I’ve always loved to design and build things. Growing up, I was constantly sifting through piles of Lego bricks in search of the right sizes and colors to match the images and ideas that danced in my head. Who needs instructions? I was all about exploring the limits of my imagination to come up with interesting designs that weren’t necessarily practical, but always unique and fun. How else would I have built something so absurd and impractical, yet so amusing and whimsical, as a rotating toilet? I know that’s difficult to picture, but creations like that nurtured my design instincts and helped set me on my career path.
These days, I’m putting those skills to use as a product design engineer for The Timken Company. While I haven’t come across any rotating toilets in my work, I deal with plenty of products that are built for motion. The tapered roller bearings I design are critical parts you can find in practically any machine that pivots, swivels, spins or rolls. I’ve designed parts used in everything from helicopters and big trucks to electric vehicles and even spacecraft. How cool is that?
This week is a special one for me as I get to share my passion for engineering with 72 high school sophomores, juniors and seniors from 17 Northeast Ohio schools as Timken opens its doors for our annual “Engineer for a Day” program. Along with my partner, Ean Dickerhoof, I have the honor of coordinating the event and 45 of my colleagues who’ve volunteered to give these aspiring engineers a glimpse into the world of problem-solving, discovery and innovation.
What’s especially exciting for me is that I’m not so far removed from attending events similar to this one in my native Pittsburgh. I know the impact they can have for students who are trying to find their way. Getting to take a look behind the scenes and engage with real-life innovators helped solidify my choice to become an engineer. I took that desire with me to Grove City College, where I earned my mechanical engineering degree in 2016.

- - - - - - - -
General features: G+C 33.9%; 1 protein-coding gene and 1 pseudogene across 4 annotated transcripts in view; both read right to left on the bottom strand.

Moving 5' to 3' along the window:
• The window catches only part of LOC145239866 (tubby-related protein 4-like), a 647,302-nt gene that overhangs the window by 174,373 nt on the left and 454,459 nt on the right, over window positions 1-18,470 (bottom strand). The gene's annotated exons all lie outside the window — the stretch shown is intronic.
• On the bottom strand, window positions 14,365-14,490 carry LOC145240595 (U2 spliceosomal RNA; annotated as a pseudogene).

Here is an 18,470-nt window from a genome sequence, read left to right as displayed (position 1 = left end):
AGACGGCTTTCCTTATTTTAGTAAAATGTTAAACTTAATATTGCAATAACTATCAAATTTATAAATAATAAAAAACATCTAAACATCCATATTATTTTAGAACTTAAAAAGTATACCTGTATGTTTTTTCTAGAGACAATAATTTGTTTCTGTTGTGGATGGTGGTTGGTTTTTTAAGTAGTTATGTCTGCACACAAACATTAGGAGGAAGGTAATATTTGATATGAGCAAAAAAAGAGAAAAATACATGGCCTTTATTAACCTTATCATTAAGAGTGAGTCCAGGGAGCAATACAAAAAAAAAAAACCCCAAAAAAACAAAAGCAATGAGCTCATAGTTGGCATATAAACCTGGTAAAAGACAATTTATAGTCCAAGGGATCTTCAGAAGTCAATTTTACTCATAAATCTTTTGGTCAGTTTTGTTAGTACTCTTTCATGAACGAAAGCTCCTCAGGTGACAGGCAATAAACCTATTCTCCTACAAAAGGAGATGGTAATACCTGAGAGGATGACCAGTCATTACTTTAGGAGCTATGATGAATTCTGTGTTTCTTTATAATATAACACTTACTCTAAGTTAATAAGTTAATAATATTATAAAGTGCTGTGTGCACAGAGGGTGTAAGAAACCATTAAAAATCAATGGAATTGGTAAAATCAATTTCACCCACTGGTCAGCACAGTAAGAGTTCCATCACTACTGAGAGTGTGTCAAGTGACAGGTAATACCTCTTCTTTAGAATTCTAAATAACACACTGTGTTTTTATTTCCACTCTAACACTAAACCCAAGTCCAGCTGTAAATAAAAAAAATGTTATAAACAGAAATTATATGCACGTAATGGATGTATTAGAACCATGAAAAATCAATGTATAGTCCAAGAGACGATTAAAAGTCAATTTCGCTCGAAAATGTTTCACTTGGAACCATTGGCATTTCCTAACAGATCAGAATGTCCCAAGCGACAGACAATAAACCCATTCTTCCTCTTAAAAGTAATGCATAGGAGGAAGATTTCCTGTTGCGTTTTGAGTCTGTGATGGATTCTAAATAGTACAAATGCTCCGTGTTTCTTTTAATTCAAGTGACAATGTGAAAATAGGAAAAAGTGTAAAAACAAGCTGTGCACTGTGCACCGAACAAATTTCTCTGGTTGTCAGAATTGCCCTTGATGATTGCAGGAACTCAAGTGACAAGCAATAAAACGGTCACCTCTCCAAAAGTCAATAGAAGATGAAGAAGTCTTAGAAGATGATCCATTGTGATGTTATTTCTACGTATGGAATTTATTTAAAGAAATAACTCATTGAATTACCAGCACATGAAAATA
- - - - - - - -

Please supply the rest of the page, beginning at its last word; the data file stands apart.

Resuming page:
The students visiting this week can ask engineers probing questions and get a good idea what a day in the life is like for us. We’ll tell stories and talk about our career journeys. They’ll get to tour our labs and prototype shop and even peer into our standing electron microscope to see the amazing details of a spider’s anatomy; that’s always a hit.
Most importantly, they’ll get to plunge their hands into a pile of Lego bricks to build a vehicle … with a catch. We’ll give them a list of the customer’s requirements for the design. Some of those requirements may even be in conflict with each other. The students will need to decide what elements are the most important. They’ll have to put themselves in a customer’s shoes. It’s a great exercise that promotes collaboration, problem-solving, analytics and creativity. And it’s a whole lot of fun.
By the time these students end their day with us, my hope is that they feel like there are many directions they can go with a career in engineering. From my perspective, engineering is about unlocking the same magic that pile of Lego bricks brought to me as a child. It’s fun. It’s exciting. And the possibilities are endless.
As published in the Canton Repository.